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The Glowing Sea
Chemical Reaction!
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Common Blackdevil, a ceratioid anglerfish
Melanocetus johnsonii
© Edie Widder HBOI

The Glowing Sea

Bioluminescent animals are rare on land. The sea, however, is full of them. Almost 90% of the animals that inhabit the twilight depths of the ocean (200-1000 meters) are bioluminescent.

Bioluminescence is used to:

Bioluminescent Squid — Squid are sea mollusks. Some are bioluminescent. When attacked, one type of squid squirts a cloud of bioluminescent chemicals. Hidden by the glow, the squid makes its escape.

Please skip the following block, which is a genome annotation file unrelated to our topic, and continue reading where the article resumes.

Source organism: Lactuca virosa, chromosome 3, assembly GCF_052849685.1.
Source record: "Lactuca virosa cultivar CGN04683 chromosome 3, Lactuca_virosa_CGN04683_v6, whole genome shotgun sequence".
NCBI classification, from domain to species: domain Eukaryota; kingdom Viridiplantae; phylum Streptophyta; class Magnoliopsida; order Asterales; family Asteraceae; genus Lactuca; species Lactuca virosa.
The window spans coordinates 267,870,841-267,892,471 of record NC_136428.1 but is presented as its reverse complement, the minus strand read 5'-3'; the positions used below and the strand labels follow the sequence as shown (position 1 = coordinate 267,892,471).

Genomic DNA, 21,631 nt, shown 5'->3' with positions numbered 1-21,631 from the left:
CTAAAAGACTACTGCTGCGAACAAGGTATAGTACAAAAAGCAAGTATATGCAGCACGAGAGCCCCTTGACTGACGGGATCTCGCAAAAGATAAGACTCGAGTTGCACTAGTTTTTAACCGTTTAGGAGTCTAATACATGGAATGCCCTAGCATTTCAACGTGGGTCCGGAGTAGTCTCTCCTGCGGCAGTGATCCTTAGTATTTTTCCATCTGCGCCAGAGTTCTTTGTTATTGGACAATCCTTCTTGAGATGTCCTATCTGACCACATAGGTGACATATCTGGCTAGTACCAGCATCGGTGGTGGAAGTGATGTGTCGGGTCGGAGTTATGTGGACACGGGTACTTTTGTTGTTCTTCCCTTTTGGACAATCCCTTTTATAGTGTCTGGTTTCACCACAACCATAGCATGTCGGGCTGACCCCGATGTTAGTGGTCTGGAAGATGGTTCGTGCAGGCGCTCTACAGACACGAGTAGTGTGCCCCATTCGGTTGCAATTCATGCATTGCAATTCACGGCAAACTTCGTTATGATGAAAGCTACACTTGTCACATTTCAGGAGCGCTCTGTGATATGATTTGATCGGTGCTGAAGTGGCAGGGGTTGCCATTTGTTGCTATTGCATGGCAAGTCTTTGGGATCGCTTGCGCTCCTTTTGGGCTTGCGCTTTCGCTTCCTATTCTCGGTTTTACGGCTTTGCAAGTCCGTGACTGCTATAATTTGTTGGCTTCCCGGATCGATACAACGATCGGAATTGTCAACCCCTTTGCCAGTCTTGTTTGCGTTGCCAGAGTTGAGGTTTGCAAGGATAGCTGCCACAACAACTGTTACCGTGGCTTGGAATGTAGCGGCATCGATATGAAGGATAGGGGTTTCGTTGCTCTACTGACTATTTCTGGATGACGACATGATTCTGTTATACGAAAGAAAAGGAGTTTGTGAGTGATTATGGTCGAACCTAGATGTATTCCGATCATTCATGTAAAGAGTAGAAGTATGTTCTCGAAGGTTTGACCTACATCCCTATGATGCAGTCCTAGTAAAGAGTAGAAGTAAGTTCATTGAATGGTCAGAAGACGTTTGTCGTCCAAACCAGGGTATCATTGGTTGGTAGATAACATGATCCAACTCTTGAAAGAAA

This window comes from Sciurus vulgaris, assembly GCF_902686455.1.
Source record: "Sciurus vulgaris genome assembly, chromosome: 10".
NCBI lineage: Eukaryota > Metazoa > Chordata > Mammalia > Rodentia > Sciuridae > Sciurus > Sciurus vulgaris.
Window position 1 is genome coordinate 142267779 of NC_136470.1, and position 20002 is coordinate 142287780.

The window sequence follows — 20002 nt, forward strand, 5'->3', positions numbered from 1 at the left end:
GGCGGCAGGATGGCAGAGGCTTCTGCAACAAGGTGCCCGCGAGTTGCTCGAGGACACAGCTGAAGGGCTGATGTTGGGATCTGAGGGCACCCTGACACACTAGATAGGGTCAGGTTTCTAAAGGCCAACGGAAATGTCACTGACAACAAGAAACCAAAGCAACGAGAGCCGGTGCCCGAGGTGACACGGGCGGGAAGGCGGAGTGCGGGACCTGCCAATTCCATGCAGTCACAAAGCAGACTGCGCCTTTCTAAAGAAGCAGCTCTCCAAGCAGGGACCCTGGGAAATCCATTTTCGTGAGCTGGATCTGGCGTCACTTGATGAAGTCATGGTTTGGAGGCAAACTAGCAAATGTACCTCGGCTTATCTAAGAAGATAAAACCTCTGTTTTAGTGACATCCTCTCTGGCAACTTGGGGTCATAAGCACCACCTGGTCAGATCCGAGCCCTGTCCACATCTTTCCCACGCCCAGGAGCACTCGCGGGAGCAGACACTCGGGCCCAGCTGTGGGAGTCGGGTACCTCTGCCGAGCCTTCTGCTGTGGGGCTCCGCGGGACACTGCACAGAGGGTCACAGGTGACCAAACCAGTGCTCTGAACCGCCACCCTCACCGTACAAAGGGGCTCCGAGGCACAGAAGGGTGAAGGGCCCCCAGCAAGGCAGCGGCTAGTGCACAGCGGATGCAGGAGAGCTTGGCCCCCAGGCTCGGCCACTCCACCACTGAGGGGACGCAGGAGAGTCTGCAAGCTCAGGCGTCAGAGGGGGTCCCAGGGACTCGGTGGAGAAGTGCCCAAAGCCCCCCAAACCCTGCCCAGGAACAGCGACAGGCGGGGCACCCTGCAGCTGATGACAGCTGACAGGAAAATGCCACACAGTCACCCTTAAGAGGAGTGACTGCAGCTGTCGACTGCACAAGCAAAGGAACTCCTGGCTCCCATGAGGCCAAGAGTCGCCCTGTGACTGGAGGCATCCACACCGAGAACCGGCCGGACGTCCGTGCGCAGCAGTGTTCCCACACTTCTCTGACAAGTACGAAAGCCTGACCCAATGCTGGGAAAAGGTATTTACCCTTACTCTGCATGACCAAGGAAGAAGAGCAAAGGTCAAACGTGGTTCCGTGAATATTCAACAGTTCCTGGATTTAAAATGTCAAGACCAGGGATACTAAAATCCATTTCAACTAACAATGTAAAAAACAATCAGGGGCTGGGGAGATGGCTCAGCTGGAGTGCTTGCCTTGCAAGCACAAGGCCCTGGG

Bermuda Fireworms — Bermuda Fireworms are found throughout the world's oceans. Like many bioluminescent creatures, fire worms use light to attract mates.

Anglerfish — Most anglerfish live at depths below 1,000 meters in the ocean. They are not streamlined, have huge mouths, and expandable stomachs. Instead of using energy to find food, the female anglerfish dangles a glowing lure at the end of an appendage she uses as a fishing rod. The glowing bait attracts small fish and shrimp to her mouth.

Krill — Krill, a group of small shrimp-like crustaceans, feed on plankton. In the ocean where there is no place to hide, there is safety in numbers. Krill will gather by the millions, confusing their predators in a swirling glowing mass. To stay in their protective swarm, krill signal each other with their lights.


Lights Alive! | Kids' Habitat

©  San Diego Natural History Museum